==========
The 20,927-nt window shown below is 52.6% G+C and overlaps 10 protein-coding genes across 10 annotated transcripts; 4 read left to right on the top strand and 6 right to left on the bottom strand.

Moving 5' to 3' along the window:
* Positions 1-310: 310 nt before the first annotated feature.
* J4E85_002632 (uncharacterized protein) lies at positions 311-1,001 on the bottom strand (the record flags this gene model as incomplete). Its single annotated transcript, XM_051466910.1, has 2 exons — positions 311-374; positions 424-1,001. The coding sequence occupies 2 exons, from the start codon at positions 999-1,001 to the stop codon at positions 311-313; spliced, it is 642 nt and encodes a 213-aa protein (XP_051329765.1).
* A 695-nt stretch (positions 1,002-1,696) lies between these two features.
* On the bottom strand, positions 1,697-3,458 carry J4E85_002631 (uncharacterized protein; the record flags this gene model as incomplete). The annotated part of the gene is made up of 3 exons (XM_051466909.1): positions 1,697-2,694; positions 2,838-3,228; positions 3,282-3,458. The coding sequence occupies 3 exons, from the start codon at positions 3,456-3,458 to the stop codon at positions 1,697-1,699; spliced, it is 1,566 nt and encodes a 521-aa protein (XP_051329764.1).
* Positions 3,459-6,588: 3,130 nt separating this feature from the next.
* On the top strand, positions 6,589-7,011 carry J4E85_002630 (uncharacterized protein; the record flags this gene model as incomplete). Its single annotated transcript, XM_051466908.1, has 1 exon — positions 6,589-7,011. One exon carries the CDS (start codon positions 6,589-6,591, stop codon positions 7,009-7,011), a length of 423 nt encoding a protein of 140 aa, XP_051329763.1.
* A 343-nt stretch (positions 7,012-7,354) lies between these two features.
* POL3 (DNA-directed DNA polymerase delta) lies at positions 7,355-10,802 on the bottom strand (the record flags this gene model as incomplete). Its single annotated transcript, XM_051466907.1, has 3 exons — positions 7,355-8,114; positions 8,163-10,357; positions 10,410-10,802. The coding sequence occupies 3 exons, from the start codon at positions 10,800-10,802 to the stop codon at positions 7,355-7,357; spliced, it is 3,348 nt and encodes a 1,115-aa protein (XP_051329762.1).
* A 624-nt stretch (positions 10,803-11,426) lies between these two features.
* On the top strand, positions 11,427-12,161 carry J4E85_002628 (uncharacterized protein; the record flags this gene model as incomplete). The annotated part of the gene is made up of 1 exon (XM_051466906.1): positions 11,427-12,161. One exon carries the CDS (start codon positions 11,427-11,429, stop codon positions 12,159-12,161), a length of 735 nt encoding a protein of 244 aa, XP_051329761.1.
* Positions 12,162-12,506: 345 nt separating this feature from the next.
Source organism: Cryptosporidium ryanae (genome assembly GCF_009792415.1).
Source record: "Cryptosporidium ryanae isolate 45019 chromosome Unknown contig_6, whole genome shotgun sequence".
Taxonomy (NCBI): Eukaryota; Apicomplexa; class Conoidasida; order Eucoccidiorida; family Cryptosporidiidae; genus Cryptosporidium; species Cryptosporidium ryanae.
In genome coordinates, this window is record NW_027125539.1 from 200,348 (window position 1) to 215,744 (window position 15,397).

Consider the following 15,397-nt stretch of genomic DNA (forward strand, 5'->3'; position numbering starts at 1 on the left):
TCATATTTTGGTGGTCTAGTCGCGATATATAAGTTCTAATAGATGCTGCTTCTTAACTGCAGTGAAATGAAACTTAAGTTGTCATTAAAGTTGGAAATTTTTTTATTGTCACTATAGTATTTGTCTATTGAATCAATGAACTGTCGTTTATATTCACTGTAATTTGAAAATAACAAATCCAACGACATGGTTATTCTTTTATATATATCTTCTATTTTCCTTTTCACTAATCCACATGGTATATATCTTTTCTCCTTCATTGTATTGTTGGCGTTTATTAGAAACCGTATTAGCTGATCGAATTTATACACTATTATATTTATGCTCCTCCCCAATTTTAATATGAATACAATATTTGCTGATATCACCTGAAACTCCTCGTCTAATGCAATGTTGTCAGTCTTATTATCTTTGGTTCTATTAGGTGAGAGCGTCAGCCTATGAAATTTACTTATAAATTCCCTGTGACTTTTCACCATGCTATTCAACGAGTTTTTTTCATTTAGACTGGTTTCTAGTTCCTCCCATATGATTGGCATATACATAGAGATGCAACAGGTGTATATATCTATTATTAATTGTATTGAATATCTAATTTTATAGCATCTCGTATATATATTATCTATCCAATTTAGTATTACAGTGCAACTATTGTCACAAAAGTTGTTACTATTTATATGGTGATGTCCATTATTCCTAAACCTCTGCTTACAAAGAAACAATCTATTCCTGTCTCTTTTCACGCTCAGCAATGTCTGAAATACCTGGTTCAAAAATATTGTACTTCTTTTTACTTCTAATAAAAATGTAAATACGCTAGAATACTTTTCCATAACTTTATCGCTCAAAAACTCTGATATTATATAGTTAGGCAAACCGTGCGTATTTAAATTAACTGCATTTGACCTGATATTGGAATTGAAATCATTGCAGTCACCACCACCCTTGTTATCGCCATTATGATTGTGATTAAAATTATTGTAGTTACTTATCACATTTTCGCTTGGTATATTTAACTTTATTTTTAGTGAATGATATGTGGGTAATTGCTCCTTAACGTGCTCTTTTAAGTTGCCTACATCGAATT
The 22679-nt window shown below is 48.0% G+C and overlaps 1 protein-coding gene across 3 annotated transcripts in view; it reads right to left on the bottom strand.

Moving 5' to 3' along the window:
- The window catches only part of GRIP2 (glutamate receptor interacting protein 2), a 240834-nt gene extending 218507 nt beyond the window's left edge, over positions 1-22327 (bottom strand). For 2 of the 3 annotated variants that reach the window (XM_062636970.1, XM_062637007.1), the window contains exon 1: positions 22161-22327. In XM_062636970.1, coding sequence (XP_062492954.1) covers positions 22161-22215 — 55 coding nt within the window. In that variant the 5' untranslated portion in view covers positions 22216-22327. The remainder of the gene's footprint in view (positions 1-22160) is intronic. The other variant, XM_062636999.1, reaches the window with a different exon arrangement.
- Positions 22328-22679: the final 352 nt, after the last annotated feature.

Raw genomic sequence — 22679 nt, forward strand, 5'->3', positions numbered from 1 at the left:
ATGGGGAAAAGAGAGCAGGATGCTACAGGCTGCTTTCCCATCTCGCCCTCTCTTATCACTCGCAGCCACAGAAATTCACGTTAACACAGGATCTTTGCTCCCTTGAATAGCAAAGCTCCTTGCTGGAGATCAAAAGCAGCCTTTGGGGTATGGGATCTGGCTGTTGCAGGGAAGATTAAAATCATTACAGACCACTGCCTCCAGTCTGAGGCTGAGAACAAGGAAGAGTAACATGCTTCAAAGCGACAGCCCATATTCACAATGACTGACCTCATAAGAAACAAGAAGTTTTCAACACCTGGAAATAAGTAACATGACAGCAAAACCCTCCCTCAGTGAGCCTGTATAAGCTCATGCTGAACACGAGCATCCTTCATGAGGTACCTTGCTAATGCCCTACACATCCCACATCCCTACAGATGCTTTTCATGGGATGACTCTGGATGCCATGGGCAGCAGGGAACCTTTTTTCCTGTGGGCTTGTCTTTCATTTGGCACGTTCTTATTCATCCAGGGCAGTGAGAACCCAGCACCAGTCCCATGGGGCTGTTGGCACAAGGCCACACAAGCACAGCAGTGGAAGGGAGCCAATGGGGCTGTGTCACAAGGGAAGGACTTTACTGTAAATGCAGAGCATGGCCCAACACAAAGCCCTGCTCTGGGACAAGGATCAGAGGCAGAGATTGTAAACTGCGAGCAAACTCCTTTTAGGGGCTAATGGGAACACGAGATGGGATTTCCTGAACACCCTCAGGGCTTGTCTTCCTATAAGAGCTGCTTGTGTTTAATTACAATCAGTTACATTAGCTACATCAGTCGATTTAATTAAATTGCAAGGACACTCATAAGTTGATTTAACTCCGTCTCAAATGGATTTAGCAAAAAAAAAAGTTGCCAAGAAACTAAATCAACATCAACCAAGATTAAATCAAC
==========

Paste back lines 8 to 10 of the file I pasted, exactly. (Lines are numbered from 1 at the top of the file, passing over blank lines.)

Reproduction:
* On the top strand, positions 6,589-7,011 carry J4E85_002630 (uncharacterized protein; the record flags this gene model as incomplete). Its single annotated transcript, XM_051466908.1, has 1 exon — positions 6,589-7,011. One exon carries the CDS (start codon positions 6,589-6,591, stop codon positions 7,009-7,011), a length of 423 nt encoding a protein of 140 aa, XP_051329763.1.
* A 343-nt stretch (positions 7,012-7,354) lies between these two features.
* POL3 (DNA-directed DNA polymerase delta) lies at positions 7,355-10,802 on the bottom strand (the record flags this gene model as incomplete). Its single annotated transcript, XM_051466907.1, has 3 exons — positions 7,355-8,114; positions 8,163-10,357; positions 10,410-10,802. The coding sequence occupies 3 exons, from the start codon at positions 10,800-10,802 to the stop codon at positions 7,355-7,357; spliced, it is 3,348 nt and encodes a 1,115-aa protein (XP_051329762.1).